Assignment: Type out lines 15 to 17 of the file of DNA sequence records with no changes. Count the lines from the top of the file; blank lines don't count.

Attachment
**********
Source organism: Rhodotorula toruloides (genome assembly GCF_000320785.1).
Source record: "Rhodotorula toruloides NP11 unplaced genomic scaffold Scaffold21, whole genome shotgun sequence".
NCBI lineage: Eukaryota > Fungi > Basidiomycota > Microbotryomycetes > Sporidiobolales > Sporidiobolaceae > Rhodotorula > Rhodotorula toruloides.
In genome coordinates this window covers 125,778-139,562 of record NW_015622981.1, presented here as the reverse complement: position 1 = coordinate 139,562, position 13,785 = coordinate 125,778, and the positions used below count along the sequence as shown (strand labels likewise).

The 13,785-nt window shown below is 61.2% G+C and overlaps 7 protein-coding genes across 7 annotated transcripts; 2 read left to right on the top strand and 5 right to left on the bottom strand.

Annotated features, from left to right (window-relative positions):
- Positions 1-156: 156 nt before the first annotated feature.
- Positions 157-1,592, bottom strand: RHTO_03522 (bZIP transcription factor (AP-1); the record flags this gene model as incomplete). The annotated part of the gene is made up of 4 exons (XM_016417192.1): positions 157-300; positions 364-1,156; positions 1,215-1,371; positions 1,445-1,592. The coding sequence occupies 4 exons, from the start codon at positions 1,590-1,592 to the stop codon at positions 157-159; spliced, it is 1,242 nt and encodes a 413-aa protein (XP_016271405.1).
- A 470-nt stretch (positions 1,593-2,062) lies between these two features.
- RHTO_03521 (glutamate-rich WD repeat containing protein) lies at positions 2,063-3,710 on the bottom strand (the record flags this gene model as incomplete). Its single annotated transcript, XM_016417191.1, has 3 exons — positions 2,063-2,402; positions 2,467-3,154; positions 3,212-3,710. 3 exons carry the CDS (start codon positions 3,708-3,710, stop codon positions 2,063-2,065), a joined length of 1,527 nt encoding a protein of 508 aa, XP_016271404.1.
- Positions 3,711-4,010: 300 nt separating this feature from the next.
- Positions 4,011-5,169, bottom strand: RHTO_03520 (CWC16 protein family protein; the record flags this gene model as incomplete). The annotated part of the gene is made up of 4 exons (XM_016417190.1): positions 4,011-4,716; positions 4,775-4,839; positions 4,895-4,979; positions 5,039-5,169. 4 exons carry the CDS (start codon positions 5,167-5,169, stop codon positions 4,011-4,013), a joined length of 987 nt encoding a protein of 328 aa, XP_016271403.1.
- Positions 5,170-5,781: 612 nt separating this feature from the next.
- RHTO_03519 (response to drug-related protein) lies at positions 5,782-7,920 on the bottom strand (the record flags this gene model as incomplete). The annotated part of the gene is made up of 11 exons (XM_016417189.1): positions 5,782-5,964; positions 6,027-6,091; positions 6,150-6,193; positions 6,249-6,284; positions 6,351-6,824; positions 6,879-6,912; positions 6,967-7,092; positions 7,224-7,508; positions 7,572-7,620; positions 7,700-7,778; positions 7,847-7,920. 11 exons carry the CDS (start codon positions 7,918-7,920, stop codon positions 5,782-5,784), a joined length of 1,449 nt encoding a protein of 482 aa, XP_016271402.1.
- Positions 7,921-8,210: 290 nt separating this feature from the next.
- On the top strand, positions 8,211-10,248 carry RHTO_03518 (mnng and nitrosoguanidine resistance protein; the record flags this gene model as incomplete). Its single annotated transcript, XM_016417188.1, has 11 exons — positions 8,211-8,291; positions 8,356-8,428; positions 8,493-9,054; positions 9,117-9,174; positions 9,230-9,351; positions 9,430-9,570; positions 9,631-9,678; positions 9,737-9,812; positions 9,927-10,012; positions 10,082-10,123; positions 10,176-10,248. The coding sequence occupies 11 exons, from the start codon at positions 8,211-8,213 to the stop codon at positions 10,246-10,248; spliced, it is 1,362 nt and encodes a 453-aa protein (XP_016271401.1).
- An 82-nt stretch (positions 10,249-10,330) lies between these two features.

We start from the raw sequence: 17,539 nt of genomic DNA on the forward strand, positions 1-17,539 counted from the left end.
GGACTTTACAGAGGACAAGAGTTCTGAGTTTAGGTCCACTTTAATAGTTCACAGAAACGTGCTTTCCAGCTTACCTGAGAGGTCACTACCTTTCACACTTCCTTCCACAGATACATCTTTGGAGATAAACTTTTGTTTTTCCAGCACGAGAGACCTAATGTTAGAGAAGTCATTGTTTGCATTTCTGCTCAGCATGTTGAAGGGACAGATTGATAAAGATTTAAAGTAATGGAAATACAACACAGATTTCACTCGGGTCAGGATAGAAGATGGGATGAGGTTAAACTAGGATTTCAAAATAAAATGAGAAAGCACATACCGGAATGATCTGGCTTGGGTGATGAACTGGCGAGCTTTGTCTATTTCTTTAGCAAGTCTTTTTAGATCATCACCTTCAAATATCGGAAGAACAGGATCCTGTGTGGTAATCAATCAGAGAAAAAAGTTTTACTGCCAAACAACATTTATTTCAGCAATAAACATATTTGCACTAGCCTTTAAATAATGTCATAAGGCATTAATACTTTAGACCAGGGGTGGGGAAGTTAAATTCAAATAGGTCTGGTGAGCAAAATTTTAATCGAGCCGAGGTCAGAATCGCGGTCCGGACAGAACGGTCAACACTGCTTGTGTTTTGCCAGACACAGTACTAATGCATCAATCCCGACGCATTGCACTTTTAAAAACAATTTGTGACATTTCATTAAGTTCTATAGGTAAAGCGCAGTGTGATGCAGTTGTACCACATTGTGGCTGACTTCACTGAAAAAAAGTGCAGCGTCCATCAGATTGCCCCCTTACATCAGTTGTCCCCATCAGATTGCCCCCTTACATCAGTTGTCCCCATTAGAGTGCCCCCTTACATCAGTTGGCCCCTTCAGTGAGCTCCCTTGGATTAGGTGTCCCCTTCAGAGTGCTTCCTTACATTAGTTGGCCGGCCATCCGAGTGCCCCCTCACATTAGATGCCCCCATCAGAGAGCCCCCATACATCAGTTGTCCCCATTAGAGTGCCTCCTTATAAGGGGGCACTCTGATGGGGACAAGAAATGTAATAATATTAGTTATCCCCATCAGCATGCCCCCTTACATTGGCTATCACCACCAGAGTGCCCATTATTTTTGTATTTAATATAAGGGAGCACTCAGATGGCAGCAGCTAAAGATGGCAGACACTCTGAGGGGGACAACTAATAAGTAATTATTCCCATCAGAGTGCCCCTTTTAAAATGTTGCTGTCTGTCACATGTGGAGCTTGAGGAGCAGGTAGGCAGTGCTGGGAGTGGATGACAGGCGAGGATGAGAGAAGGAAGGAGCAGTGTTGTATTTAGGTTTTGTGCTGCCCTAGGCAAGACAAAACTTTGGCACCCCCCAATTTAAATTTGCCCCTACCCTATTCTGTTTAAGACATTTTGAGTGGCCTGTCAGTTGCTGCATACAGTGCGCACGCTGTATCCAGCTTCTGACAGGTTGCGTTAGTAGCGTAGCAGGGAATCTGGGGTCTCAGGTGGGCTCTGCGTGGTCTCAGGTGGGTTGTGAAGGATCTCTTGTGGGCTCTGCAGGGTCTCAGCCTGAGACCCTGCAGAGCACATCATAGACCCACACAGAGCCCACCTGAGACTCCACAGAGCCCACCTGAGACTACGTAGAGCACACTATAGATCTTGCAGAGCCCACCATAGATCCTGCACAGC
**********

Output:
- Positions 7,921-8,210: 290 nt separating this feature from the next.
- On the top strand, positions 8,211-10,248 carry RHTO_03518 (mnng and nitrosoguanidine resistance protein; the record flags this gene model as incomplete). Its single annotated transcript, XM_016417188.1, has 11 exons — positions 8,211-8,291; positions 8,356-8,428; positions 8,493-9,054; positions 9,117-9,174; positions 9,230-9,351; positions 9,430-9,570; positions 9,631-9,678; positions 9,737-9,812; positions 9,927-10,012; positions 10,082-10,123; positions 10,176-10,248. The coding sequence occupies 11 exons, from the start codon at positions 8,211-8,213 to the stop codon at positions 10,246-10,248; spliced, it is 1,362 nt and encodes a 453-aa protein (XP_016271401.1).
- An 82-nt stretch (positions 10,249-10,330) lies between these two features.